The Android OS is now installed on hundreds of millions of devices. In Q3 2012 alone, 122 million Android devices were sold, compared to 60 million for the same period in 2011 (Gartner â€“ November 2012). Cybercriminals have clearly taken notice of the huge number of devices, as evidenced by the explosive growth of Android malware over the last year.
Commtouchâ€™s Internet Threats Trend Report released today includes figures for Android malware growth over the last few months. Although Januaryâ€™s level was still astonishingly high (over 178,000 unique samples) it did represent a 16% drop from the over 214,000 samples collected in December 2012. Commtouchâ€™s AV Lab analysts have explained that the December levels may have been an anomaly.
Aside from the huge install base there are additional factors that add to the attraction of Android as a malware platform. The first is the always-connected nature of most devices â€“ either to WiFi or mobile networks. This allows cybercriminals to access compromised devices at will and abuse them in the same way as wired PCs. The second is the built-in payment mechanism â€“ usually to app stores â€“ that does not require user re-entry of credit card information. This can be easily abused for bogus background app-store purchases. In addition to unwanted purchases, cybercriminals can monetize Android malware in other ways:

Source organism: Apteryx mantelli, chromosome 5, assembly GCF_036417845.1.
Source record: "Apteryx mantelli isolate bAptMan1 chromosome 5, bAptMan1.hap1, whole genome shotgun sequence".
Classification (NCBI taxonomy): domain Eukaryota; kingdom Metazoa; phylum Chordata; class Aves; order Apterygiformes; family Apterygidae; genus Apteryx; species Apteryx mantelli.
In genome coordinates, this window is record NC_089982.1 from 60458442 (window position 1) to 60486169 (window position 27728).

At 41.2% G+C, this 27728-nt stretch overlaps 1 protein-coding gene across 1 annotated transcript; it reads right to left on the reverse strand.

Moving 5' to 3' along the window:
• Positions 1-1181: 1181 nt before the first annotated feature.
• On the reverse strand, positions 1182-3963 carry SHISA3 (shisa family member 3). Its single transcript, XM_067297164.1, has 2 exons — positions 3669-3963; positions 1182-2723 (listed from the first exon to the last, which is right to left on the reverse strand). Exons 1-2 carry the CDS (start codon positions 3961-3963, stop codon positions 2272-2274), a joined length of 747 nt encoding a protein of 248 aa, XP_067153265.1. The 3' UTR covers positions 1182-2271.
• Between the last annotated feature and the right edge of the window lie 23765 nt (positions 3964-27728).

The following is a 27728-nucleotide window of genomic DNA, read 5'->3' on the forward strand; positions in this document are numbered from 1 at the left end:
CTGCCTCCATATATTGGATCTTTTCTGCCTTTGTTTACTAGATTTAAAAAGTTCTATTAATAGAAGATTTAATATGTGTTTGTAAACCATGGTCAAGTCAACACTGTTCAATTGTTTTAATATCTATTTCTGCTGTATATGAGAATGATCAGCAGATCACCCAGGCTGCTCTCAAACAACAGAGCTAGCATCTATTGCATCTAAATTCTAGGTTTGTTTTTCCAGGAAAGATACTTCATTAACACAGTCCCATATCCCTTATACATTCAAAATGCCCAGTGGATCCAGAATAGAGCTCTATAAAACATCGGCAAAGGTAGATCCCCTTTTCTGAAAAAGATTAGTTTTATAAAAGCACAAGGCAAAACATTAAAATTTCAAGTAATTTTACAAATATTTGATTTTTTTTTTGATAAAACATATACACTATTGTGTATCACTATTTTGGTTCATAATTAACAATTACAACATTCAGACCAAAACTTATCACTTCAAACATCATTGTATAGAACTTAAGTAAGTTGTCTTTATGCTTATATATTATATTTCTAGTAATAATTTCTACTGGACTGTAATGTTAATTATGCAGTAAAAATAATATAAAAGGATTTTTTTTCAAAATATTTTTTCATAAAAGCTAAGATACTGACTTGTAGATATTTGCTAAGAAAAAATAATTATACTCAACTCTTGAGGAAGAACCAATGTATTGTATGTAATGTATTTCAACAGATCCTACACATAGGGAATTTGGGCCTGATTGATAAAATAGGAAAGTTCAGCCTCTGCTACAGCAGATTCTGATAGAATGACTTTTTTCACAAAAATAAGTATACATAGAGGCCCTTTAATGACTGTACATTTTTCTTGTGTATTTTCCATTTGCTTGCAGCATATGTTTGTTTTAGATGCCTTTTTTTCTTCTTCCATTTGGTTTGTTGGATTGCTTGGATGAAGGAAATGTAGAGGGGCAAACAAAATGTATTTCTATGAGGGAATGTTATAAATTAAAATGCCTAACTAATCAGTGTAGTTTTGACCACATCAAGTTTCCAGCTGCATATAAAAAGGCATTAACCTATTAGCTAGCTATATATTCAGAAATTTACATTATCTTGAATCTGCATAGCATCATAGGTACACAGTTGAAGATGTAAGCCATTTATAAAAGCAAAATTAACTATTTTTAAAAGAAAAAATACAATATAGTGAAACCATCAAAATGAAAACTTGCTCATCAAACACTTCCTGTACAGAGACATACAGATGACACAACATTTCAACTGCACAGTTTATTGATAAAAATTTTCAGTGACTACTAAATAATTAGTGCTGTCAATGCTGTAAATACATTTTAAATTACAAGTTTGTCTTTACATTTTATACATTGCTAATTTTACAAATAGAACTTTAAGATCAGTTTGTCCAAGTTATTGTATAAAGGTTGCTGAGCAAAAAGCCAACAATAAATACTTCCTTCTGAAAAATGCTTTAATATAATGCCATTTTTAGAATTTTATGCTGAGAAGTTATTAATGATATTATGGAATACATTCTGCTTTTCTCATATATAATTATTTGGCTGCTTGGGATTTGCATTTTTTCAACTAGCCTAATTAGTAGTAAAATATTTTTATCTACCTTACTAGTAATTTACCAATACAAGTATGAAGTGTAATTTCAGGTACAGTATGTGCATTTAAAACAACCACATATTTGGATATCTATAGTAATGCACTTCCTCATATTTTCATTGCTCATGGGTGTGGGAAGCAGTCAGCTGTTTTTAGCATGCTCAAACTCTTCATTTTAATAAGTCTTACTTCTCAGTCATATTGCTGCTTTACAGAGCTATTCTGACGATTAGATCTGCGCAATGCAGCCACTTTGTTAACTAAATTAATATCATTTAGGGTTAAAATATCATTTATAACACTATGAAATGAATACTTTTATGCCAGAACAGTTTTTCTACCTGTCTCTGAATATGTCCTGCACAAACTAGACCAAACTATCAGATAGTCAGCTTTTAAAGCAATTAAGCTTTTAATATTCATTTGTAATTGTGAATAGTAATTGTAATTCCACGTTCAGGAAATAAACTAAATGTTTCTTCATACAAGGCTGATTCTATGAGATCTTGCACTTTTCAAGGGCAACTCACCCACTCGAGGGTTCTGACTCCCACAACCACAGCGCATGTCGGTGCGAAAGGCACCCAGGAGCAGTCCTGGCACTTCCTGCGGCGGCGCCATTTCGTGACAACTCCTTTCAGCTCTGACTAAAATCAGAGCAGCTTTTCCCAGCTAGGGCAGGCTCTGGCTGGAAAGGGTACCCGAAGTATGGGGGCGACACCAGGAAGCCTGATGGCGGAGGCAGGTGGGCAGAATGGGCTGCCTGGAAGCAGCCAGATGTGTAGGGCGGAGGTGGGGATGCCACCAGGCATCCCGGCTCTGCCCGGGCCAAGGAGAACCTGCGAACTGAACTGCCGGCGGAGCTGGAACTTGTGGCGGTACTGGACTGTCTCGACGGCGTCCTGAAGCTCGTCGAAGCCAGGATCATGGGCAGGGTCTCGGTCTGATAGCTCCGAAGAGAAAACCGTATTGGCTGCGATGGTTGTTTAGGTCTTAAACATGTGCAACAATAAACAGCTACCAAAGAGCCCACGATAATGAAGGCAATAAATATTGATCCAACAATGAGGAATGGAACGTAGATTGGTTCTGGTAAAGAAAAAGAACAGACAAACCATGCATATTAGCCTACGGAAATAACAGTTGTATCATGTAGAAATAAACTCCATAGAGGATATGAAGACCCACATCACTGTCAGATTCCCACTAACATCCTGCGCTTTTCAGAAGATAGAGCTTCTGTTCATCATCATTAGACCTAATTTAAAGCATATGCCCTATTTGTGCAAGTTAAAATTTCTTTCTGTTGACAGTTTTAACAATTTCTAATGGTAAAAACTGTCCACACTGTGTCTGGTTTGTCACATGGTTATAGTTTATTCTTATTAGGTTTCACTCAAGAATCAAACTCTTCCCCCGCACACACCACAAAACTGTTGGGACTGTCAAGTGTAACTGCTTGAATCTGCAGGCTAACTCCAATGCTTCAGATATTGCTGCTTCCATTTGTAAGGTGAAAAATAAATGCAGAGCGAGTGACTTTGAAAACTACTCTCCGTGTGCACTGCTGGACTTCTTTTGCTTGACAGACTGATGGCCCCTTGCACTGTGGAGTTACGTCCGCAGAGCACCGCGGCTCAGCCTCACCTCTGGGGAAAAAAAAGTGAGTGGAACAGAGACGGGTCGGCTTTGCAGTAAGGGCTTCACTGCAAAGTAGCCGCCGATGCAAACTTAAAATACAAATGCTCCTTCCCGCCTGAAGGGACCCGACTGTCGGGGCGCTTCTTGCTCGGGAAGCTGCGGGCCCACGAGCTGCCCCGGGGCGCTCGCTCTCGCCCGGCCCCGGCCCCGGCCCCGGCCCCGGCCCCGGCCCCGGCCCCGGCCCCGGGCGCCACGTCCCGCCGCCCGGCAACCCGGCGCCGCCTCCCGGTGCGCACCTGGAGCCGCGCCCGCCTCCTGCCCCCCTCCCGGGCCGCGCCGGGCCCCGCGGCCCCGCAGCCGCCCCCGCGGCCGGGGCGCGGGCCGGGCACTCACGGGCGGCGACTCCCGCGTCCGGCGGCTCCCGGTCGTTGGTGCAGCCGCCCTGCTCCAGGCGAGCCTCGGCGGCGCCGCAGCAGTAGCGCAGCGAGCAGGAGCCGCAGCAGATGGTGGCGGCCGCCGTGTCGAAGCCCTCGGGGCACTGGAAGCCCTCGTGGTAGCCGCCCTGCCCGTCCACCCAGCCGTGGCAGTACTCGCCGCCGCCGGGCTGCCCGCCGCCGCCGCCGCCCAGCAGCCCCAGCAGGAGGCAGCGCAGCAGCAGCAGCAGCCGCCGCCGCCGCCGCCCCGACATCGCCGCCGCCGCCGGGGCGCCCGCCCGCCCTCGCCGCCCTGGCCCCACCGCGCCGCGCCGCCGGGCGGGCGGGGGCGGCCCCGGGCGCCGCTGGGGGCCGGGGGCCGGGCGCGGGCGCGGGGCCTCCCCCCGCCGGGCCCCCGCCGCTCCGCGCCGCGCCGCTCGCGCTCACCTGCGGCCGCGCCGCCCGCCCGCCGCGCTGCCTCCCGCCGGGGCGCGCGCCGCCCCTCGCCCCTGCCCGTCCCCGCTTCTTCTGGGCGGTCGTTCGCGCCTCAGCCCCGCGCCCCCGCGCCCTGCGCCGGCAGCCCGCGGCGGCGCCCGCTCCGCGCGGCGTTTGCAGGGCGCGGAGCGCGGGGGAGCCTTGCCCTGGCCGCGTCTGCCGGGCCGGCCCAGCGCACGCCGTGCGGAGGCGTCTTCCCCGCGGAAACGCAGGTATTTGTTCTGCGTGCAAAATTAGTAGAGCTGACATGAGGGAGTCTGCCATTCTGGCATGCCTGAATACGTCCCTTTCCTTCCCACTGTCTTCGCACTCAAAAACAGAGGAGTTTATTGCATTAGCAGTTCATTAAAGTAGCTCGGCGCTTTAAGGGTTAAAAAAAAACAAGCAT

- Generating revenue from premium services (SMS/call fraud) which are used in the background and remain unknown to the user until large bills are received.
- Mobile banking Trojans that steal user banking credentials which can then be used to siphon money out of accounts.
- Espionage/corporate information theft â€“ compromised devices â€“ particularly in the BYOD (bring your own device) era â€“ represent a huge threat to enterprises protecting sensitive data. These devices store VPN and email credentials allowing potentially damaging access to corporate networks.
- Phone cloning â€“ device details are stolen and then used to create clones which can use mobile services (calls/data/SMS) at the userâ€™s expense. Alternatively these numbers (traceable to legitimate users) can be used for criminal purposes.
- Mobile botnets â€“ abusing the always connected nature of devices, they can be turned into zombies for the purposes of sending spam or malware via email or taking part in denial of service (DDOS) attacks.
In addition mobile Internet users are exposed to the same undesirable content prevalent on other platforms (such as phishing) as well as newly created Web threats, specific to mobile devices.
To enable vendors and service providers to respond to the growing Android threat Commtouch released its Mobile Security for Android offering in January. More information about the solution is available here.